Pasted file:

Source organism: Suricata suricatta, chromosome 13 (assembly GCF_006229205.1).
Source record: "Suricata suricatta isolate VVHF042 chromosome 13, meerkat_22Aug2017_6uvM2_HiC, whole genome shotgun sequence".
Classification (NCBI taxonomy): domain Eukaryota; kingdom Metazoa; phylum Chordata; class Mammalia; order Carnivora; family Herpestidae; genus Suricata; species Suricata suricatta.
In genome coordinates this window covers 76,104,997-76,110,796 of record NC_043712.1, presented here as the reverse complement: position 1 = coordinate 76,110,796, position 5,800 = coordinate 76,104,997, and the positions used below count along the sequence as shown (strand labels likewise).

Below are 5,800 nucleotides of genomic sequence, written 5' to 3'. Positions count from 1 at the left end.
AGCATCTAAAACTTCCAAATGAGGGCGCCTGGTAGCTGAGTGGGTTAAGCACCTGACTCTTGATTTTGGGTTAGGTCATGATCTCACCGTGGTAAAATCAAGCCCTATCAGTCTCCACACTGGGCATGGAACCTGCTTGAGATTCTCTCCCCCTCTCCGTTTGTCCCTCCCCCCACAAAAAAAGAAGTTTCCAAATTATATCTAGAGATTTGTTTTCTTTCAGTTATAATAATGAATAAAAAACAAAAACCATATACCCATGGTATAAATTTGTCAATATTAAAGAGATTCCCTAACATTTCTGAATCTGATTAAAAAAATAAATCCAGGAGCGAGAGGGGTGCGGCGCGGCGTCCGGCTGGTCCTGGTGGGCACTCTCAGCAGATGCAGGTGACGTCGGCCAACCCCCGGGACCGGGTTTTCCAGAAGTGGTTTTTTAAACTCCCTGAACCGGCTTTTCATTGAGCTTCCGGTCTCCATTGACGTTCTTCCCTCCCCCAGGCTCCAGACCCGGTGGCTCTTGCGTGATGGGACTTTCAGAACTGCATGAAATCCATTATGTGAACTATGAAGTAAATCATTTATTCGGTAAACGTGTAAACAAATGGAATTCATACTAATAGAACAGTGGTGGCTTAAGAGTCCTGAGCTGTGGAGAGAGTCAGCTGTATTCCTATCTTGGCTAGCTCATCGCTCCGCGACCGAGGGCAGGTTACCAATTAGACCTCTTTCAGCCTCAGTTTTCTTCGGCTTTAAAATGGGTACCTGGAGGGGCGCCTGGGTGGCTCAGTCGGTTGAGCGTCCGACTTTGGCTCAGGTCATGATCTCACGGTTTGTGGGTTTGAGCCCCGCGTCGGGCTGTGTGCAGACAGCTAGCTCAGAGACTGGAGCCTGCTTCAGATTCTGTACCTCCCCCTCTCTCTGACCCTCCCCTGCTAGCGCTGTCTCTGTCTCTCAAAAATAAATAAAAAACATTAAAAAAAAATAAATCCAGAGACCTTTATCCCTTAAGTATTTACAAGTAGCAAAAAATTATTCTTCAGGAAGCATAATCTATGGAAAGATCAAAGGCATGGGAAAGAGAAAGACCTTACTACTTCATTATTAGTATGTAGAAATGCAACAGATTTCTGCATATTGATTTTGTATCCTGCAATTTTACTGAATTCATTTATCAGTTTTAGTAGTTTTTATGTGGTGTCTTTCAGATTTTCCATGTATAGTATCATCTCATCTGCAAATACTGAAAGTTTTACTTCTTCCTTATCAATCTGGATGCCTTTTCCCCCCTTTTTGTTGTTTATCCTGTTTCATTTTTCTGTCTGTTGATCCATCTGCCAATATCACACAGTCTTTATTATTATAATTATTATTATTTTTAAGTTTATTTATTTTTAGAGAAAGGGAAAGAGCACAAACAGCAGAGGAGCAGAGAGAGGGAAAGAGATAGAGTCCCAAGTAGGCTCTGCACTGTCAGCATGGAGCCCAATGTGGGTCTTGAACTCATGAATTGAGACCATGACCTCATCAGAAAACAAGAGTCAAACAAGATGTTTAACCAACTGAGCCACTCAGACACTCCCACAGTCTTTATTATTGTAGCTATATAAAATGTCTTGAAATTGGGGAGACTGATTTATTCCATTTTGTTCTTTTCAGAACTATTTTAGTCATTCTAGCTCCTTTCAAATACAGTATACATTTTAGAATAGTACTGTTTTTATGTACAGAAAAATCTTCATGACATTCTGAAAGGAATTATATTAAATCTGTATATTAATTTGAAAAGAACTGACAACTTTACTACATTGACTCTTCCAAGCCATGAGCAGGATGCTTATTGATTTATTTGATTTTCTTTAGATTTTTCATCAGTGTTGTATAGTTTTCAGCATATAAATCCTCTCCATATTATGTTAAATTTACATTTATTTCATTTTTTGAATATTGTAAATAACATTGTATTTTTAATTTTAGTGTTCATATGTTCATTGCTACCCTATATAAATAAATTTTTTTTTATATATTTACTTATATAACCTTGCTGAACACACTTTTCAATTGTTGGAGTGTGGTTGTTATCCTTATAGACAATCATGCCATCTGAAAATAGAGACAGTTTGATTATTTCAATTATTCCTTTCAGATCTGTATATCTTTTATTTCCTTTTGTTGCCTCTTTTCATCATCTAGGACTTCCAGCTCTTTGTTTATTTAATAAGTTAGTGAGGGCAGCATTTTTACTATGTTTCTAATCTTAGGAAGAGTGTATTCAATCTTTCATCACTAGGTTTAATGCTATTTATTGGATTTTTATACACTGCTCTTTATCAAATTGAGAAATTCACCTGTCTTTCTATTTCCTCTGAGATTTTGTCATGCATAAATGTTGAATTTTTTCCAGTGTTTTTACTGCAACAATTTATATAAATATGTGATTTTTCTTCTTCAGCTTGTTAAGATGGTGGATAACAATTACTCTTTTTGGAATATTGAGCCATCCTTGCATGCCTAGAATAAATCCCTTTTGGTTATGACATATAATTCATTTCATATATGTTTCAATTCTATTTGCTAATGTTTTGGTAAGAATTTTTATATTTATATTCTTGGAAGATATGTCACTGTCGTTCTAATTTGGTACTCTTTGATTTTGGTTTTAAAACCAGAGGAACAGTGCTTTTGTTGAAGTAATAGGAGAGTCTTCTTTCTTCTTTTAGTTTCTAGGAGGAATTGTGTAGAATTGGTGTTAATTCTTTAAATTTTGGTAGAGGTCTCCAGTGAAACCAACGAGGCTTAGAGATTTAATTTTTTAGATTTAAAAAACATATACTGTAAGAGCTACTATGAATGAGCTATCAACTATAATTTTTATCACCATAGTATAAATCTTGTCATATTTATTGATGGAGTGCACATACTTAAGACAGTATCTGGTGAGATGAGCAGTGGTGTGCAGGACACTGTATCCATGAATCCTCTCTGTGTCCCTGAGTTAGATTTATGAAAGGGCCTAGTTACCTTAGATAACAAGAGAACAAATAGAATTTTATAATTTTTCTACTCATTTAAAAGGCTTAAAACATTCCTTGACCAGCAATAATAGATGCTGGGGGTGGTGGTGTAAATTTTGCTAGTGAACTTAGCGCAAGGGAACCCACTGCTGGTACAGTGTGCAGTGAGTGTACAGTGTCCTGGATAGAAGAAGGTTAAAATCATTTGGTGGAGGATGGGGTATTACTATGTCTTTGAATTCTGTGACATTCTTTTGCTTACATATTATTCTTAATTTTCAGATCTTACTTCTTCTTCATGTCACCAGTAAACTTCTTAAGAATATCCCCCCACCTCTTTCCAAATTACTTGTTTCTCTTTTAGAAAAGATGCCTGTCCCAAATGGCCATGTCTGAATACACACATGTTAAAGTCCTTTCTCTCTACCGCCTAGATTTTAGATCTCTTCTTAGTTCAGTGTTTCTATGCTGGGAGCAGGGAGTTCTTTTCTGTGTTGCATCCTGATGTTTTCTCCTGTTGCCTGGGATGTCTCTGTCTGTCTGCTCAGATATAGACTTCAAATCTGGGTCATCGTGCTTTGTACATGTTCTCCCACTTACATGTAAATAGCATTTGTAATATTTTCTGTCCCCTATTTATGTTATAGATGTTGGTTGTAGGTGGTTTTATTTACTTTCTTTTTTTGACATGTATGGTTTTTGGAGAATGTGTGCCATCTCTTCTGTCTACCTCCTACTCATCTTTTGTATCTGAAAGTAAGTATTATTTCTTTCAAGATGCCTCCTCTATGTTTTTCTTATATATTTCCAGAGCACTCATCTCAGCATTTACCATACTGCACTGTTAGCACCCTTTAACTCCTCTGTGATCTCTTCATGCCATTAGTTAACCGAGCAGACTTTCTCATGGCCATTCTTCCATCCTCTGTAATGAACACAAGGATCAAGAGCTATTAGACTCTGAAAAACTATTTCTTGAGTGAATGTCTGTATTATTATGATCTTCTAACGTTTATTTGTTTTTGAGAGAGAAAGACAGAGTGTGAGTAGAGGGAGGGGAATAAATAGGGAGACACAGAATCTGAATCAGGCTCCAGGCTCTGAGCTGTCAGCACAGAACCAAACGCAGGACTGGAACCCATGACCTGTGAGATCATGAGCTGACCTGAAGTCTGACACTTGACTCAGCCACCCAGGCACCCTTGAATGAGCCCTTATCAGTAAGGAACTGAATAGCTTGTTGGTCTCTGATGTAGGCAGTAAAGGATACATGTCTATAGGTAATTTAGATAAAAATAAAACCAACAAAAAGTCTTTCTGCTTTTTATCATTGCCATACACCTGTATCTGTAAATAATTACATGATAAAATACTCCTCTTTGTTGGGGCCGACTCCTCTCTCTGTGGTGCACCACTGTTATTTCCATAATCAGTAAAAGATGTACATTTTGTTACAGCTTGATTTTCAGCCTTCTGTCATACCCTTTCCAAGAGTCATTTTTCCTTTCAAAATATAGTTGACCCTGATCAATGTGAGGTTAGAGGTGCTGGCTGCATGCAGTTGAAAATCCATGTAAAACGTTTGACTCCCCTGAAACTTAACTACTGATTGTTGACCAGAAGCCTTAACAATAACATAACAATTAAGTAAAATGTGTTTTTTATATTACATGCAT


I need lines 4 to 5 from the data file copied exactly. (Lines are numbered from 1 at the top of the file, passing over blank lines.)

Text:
In genome coordinates this window covers 76,104,997-76,110,796 of record NC_043712.1, presented here as the reverse complement: position 1 = coordinate 76,110,796, position 5,800 = coordinate 76,104,997, and the positions used below count along the sequence as shown (strand labels likewise).

Below are 5,800 nucleotides of genomic sequence, written 5' to 3'. Positions count from 1 at the left end.